Introduction / History
The Bhil are the third largest and most widely distributed tribal group in India. Although the Bhil were once thought of as a single tribe, it is now clear that they consist of many subgroups, one of which is the Pawaria, although they are only remotely related to the other Bhil subgroups. The name "Bhil" was probably derived from the word villu or billu, which in most Dravidian languages is the word for "bow. " The bow has long been a characteristic weapon of the Bhil because the tribesmen always carry their bows and arrows with them.
What Are Their Lives Like?
Most Pawari are skilled farmers. They are dependent on rainfall to water their crops since the ground is not very fertile. Some Pawari have jobs as carpenters, blacksmiths or wood cutters. Each man makes his own field tools and weaves his own baskets. The Pawari speak Pauri, one of the Bhil languages; however, they claim no relation to the other Bhil tribes. Some of the Pawari also speak Marathi, a language spoken by the Hindu Maratha who established an empire in Gujarat during the thirteenth century.
What Are Their Beliefs?
The majority of the Pawari practice ethnic religions. They have no priests, temples, or idols; however, they are involved in witchcraft. They worship a supreme creator god named Bhavan and strive to please him with sacrifices and offerings. They worship a god of the harvest named Bava Kumba. Each year, they offer this god a goat as a sacrifice in hopes that he will bless their crops. They also worship a tiger god named Vaghdev and believe that he can provide welfare for their cattle. They are quoted as saying, "Our gods do not walk. We have to stay where they live. "Their tremendous fear of death has led them to believe in strong supernatural forces. However, in regards to health many of them are now placing more faith in doctors than in black magic. As far as we know none of them are putting their faith in God the Father for their needs.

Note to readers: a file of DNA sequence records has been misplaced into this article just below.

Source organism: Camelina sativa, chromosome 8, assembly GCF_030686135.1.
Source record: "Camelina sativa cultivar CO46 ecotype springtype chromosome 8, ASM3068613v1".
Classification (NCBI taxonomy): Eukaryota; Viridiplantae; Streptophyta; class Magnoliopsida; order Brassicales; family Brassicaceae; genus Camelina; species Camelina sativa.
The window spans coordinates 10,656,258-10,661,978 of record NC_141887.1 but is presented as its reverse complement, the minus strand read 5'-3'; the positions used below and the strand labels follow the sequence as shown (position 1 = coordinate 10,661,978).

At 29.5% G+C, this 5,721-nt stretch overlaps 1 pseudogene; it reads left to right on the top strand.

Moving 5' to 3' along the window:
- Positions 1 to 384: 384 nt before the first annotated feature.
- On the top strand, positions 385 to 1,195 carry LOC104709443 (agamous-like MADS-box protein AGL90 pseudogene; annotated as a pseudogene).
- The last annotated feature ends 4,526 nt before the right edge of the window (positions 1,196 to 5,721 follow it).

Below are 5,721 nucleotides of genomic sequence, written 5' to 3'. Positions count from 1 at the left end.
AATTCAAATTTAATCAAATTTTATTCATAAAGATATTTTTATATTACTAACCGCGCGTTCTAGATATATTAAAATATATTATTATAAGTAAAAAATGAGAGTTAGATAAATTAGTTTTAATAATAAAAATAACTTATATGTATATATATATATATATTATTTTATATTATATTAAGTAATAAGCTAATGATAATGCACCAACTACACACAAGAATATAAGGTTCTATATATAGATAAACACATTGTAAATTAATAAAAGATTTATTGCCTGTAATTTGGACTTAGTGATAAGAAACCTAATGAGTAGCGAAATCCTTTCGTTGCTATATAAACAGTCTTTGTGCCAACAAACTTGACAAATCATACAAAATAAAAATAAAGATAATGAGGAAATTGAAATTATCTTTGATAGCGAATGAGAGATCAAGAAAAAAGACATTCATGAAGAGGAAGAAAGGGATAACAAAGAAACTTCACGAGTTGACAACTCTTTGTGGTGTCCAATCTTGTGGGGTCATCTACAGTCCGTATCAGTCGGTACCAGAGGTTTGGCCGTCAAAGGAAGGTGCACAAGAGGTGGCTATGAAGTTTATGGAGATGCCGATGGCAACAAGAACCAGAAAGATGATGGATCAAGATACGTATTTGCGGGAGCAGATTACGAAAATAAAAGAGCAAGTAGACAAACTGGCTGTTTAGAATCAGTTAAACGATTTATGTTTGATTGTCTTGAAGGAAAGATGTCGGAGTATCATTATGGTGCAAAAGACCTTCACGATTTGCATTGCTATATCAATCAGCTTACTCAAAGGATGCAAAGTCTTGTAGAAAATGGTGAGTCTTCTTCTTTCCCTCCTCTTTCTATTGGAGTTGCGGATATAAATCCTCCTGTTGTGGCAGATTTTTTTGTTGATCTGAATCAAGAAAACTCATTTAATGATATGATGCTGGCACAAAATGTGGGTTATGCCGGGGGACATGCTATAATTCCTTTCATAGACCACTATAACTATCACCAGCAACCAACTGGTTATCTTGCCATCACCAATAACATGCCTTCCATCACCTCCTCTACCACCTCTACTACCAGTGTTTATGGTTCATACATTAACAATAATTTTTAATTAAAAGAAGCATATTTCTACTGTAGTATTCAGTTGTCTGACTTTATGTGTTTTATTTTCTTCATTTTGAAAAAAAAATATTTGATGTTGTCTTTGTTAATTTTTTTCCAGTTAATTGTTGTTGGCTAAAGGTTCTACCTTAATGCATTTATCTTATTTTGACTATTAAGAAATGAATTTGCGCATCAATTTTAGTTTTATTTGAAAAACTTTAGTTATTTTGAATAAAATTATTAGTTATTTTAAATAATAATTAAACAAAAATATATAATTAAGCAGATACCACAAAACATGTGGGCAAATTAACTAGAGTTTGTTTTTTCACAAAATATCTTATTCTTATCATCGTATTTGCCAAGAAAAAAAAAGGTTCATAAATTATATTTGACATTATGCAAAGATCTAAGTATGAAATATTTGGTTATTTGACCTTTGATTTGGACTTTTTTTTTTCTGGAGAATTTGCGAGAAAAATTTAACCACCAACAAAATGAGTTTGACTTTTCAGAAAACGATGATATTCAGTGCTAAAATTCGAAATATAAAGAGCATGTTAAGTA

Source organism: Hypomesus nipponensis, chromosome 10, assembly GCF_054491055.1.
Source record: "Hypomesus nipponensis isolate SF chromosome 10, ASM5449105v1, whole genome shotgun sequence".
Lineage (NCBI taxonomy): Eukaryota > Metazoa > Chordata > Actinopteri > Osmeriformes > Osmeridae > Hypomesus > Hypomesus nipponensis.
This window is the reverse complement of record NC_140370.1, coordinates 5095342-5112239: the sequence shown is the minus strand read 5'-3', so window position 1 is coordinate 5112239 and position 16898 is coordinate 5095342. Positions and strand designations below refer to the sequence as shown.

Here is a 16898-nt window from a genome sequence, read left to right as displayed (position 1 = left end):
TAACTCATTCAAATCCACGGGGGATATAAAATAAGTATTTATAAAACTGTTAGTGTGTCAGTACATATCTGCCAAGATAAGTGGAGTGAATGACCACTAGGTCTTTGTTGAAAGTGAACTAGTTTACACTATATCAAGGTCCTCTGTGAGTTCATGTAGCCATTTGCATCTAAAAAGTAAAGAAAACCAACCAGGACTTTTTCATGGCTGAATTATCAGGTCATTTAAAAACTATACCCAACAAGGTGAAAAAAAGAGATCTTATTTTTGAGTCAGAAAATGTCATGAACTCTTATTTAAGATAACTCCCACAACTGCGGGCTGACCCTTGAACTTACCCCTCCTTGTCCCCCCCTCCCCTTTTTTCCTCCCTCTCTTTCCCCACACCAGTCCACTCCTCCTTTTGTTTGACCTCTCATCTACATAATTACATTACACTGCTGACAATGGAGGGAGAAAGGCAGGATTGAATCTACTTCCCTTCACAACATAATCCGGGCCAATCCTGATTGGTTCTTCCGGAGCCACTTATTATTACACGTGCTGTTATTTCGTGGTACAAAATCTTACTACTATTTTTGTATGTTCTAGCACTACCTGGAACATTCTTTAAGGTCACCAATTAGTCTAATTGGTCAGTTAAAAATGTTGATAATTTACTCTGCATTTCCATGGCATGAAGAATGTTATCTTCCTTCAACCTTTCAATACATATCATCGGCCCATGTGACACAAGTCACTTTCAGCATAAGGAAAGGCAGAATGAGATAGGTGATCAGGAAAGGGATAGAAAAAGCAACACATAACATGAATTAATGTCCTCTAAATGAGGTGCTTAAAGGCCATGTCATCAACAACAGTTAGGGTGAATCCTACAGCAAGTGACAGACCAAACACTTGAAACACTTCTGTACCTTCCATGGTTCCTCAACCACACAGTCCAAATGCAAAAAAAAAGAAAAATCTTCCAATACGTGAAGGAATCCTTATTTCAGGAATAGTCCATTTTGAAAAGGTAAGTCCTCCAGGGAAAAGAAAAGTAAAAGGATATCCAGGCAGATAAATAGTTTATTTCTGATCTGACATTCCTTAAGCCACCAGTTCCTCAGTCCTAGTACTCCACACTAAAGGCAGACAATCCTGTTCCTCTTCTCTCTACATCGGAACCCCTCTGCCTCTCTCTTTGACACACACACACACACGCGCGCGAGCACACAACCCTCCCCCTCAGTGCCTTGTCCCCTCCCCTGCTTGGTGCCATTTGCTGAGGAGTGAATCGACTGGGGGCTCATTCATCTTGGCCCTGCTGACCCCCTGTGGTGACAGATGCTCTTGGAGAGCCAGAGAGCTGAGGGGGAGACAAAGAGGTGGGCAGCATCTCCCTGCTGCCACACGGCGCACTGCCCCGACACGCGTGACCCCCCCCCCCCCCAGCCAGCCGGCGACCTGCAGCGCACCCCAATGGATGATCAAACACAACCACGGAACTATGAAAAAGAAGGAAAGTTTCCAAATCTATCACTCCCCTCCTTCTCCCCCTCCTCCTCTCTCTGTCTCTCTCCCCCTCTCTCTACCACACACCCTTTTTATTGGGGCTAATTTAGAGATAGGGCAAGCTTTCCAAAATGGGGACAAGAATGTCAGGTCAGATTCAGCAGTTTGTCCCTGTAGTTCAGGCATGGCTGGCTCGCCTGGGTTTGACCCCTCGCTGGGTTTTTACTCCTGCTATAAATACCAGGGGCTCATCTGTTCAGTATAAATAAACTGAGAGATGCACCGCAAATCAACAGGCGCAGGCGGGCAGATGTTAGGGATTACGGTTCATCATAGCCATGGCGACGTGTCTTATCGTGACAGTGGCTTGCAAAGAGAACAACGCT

What Are Their Needs?
As the Pawari face the possibility of their lives being flooded away, they need hope. They must be told of the one true God—the God who walked on this earth and desires to walk with them through eternity.
* Scripture Prayers for the Pawaria (Hindu traditions) in India.
Pray for a "Book of Acts" type of movement to Christ among the Pawaris. Pray for the Pawari people to understand and embrace that Jesus wants to bless their families and neighborhoods. Pray for Holy Spirit anointed believers from the Pawari people to change their society from within. Pray for a movement in which the Holy Spirit leads and empowers disciples to make more disciples. Pray for a movement of Jesus to heal and strengthen Pawari communities.